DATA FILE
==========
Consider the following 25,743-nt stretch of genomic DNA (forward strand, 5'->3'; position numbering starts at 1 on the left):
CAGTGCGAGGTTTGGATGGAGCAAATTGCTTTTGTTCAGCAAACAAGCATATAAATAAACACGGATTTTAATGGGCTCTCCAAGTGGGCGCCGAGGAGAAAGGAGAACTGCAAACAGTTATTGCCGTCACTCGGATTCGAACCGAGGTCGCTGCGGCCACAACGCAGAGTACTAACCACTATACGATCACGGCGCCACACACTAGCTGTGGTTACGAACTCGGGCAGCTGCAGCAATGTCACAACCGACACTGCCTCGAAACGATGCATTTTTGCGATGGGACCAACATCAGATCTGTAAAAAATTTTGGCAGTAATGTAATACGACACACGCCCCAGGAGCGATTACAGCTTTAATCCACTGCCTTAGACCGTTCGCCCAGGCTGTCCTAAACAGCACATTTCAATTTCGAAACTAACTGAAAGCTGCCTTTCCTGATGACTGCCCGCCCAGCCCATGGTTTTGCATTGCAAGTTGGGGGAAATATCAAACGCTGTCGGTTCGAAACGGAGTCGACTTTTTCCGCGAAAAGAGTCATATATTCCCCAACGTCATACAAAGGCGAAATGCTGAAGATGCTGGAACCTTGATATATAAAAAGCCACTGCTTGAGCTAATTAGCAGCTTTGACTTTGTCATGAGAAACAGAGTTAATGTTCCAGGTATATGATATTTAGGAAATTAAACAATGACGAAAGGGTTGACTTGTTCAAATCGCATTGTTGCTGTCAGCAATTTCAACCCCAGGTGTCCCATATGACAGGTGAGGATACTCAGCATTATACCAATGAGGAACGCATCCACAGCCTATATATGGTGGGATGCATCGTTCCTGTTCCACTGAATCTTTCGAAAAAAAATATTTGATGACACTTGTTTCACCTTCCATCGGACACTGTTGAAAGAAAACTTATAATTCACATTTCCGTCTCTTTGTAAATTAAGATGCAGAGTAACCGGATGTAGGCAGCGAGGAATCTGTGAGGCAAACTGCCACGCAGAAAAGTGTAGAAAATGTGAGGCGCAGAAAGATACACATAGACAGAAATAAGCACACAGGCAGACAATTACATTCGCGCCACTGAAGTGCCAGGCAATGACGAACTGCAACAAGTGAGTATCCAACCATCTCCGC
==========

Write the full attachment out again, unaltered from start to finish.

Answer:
Consider the following 25,743-nt stretch of genomic DNA (forward strand, 5'->3'; position numbering starts at 1 on the left):
CAGTGCGAGGTTTGGATGGAGCAAATTGCTTTTGTTCAGCAAACAAGCATATAAATAAACACGGATTTTAATGGGCTCTCCAAGTGGGCGCCGAGGAGAAAGGAGAACTGCAAACAGTTATTGCCGTCACTCGGATTCGAACCGAGGTCGCTGCGGCCACAACGCAGAGTACTAACCACTATACGATCACGGCGCCACACACTAGCTGTGGTTACGAACTCGGGCAGCTGCAGCAATGTCACAACCGACACTGCCTCGAAACGATGCATTTTTGCGATGGGACCAACATCAGATCTGTAAAAAATTTTGGCAGTAATGTAATACGACACACGCCCCAGGAGCGATTACAGCTTTAATCCACTGCCTTAGACCGTTCGCCCAGGCTGTCCTAAACAGCACATTTCAATTTCGAAACTAACTGAAAGCTGCCTTTCCTGATGACTGCCCGCCCAGCCCATGGTTTTGCATTGCAAGTTGGGGGAAATATCAAACGCTGTCGGTTCGAAACGGAGTCGACTTTTTCCGCGAAAAGAGTCATATATTCCCCAACGTCATACAAAGGCGAAATGCTGAAGATGCTGGAACCTTGATATATAAAAAGCCACTGCTTGAGCTAATTAGCAGCTTTGACTTTGTCATGAGAAACAGAGTTAATGTTCCAGGTATATGATATTTAGGAAATTAAACAATGACGAAAGGGTTGACTTGTTCAAATCGCATTGTTGCTGTCAGCAATTTCAACCCCAGGTGTCCCATATGACAGGTGAGGATACTCAGCATTATACCAATGAGGAACGCATCCACAGCCTATATATGGTGGGATGCATCGTTCCTGTTCCACTGAATCTTTCGAAAAAAAATATTTGATGACACTTGTTTCACCTTCCATCGGACACTGTTGAAAGAAAACTTATAATTCACATTTCCGTCTCTTTGTAAATTAAGATGCAGAGTAACCGGATGTAGGCAGCGAGGAATCTGTGAGGCAAACTGCCACGCAGAAAAGTGTAGAAAATGTGAGGCGCAGAAAGATACACATAGACAGAAATAAGCACACAGGCAGACAATTACATTCGCGCCACTGAAGTGCCAGGCAATGACGAACTGCAACAAGTGAGTATCCAACCATCTCCGC